10. Michael Belk

    I am making progress. I recently paid off a CC and it felt great. I plan to be debt free in 3 years. It all starts by having a budget.

  11. When do you think you’ll be debt free? 🙂

    1. That’s not too far away. Good luck!

  12. Amy @ DebtGal

    We’re paying down a lot of debt, so planning for what comes next, feels kind of far away. But once we achieve debt freedom, we’ll start bulking up on retirement savings. We’ve been contributing all along, but not as much as we should be.

    1. Yes, it can definitely be hard to think about what comes next. Good job on working on paying so much off!

  13. You can stumble into debt but you can’t stumble out. -Abe Lincoln

    Okay, I have no idea who said that but you have to take diligent action and make sacrifices to get out of debt. It’s totally worth it! Great post Michelle.

  14. Norman

    After you’re done paying off your debt and accumulating a rainy day fund, I think it’s important to start automatically deferring money to your retirement accounts and other investment funds. One only accumulates interest that you need to pay off whereas the other accumulates earnings that help you pay for things later on.

  15. Alexandra


    Reading this post makes me so excited to read the rest of your posts of how you paid off $40,000! I currently am in lots of student debt. Your blog has so many great ideas of making some side income – I also started a blog after reading your “Start A Blog” post.

    Awesome ideas and inspiration! Thanks! Cheers.

  16. I think the best thing is to choose one or two small areas in the budget that you can splurge a little more. Then bank, bank, BANK the money that you were otherwise paying down debt with. Like you said, an emergency fund is a priority. And retirement if you’re not saving enough.

    We did briefly get back into debt a couple of months after finally getting out of it. Tim got a stray, and the lil… adorable thing… created a whole bunch of vet bills. Then we fixed the budget and the cat finally got better.

  17. I’m still on the grind to pay off my debt. When it’s gone, it’s never coming back.

  18. Bad debt sucks. I have a ton of good debt (real estate investments)…even then, I’m striving to pay it down as fast as possible too. I find my risk appetite is much lower when I have kids to feed now.

    1. I have a very low risk appetite as well, haha!

  19. Bryan

    Great post Michelle. I became debt free in December and felt immediately relieved. I then came up with a lofty savings goal and put all I was paying toward debt and kept my budget like you wrote about. It feels awesome to see that net worth bar go up in mint every month now. It feels awesome.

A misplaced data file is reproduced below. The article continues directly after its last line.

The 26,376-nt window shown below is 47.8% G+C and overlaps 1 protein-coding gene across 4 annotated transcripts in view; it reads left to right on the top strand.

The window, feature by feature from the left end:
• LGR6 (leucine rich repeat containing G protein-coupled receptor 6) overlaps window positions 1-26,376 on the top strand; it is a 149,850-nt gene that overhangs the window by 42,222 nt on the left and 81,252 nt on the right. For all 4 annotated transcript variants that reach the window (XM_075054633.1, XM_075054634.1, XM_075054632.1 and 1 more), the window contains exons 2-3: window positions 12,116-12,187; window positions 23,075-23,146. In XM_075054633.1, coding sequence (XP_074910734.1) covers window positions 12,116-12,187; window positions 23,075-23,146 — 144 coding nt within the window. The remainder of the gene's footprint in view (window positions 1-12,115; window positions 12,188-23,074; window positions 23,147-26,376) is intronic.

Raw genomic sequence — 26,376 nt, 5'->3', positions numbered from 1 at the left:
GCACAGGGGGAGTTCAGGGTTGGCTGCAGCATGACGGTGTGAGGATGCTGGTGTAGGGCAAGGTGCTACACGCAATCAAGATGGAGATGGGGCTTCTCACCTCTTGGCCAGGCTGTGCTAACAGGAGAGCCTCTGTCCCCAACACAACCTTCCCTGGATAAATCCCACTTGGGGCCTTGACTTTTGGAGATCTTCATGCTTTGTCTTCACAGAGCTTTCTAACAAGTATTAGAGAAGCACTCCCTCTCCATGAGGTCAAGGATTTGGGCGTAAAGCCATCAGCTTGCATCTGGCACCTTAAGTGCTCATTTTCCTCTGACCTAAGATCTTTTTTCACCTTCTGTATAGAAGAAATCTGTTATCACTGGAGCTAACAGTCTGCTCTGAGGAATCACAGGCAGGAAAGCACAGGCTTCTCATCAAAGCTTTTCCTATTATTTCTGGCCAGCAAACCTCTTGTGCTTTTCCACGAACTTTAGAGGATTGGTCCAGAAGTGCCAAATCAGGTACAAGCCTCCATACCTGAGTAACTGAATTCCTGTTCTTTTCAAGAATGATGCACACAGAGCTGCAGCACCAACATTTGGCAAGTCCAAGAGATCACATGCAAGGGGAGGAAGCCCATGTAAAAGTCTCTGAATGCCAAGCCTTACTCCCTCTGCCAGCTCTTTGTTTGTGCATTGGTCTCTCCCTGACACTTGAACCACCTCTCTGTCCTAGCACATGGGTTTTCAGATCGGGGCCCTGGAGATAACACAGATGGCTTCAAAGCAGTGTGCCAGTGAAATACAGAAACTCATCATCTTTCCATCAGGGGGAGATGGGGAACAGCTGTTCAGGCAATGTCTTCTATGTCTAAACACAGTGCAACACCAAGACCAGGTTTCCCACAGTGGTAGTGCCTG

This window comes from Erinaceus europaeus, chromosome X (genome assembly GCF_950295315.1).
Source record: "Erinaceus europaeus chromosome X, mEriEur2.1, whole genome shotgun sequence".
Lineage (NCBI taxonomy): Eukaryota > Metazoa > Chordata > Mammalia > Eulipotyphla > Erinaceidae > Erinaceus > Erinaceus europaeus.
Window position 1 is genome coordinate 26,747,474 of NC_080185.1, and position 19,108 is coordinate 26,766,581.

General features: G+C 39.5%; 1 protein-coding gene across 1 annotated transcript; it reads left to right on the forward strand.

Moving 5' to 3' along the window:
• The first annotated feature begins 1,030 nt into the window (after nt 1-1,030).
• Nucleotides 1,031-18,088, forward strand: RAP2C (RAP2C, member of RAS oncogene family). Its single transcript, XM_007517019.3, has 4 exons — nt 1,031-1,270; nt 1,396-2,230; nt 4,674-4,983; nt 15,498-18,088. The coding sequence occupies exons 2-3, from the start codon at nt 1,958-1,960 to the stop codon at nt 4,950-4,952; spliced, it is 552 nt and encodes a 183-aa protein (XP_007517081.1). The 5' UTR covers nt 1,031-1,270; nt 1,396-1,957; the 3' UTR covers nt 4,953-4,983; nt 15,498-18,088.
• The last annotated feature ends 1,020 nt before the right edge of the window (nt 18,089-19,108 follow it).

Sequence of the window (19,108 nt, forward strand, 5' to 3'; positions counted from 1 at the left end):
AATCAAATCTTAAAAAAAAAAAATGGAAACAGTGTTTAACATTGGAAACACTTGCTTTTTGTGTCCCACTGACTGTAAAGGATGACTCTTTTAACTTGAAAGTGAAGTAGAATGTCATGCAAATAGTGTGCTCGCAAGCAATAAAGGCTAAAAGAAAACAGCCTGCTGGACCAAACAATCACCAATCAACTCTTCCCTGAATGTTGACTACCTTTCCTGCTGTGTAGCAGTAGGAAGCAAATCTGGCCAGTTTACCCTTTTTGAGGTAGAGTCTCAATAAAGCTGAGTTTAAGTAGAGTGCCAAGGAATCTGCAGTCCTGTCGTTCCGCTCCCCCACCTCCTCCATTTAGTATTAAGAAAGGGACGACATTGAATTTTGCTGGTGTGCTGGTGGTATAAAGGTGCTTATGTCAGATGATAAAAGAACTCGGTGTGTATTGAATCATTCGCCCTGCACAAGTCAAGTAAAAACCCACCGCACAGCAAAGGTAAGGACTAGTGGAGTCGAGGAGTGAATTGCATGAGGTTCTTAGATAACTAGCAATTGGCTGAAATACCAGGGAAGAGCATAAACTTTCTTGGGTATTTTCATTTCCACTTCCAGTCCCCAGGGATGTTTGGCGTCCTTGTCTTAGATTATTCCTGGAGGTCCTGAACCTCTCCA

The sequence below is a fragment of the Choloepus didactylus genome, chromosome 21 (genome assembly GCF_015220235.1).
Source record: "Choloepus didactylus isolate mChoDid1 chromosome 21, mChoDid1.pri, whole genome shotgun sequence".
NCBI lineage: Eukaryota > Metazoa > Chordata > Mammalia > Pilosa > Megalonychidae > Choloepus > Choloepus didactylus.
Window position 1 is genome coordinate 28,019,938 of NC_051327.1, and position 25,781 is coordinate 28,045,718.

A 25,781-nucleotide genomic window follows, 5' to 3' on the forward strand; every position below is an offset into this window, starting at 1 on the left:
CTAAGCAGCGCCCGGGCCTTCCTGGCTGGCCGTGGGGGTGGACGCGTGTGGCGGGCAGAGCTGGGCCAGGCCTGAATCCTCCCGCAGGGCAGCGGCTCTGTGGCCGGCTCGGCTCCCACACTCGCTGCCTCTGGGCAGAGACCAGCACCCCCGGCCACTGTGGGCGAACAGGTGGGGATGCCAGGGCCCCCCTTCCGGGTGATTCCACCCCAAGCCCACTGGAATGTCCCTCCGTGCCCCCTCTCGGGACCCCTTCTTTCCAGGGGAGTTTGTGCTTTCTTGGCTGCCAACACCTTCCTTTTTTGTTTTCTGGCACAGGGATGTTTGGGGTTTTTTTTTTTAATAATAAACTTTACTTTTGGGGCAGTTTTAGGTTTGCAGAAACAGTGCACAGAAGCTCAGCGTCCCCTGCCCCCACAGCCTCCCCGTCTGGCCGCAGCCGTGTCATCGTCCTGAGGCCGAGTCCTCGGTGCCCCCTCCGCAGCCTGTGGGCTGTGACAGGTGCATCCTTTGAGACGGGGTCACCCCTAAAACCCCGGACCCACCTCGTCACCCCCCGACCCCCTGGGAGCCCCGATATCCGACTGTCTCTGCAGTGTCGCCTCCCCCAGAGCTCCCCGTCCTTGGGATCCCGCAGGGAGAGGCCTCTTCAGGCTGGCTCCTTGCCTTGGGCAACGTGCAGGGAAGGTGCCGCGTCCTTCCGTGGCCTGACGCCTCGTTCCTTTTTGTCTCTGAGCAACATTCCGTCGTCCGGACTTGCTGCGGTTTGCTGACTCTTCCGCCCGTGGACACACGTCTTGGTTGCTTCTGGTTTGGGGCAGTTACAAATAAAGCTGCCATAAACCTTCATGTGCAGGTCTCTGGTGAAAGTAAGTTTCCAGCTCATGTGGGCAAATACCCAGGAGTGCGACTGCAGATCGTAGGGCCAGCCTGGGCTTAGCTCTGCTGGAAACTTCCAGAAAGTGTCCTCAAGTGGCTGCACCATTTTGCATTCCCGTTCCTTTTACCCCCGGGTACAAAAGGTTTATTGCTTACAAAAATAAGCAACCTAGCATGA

20. Jordan

    I like that you have saving an emergency fund after you’re debt free. I’ve heard of many people that have a good amount of savings, but then say they have X amount of dollars of debt. It doesn’t make sense! It would be smart to keep a small amount of savings like $1000 dollars max while your getting out of debt, but no more than that. This will keep you from going back into debt when small emergencies come up. Get out of debt then save a full emergency fund! Start today!!!

  21. Thanks. I recently been given a new cancellation involving debts while reading this submit We expected to locate where to start debts totally free with regards to building credit ratings. I really hope to develop just before debts repaid obviously. I am sure you most likely submit around the matter elswhere. Generally taking pleasure in your current submit, thanks.

  22. I think keeping your budget is an excellent tip. Instead of making that payment to your debt, automatically deduct it to your savings/investment account. You’re used to not having that money anyway so you’re not missing a thing. The money will start growing.

  23. I do all of these things…except I won’t ever get rid of my credit cards. I have never been in over my head with a credit card and they aren’t a problem for me. I like the points and I like having an option to make a purchase and pay it off over a longer period of time (usually with a balance transfer to lower interest). I do understand that some people are probably are better off without them.

    1. Great! Yes, not everyone is meant to have credit cards. I love them, though 🙂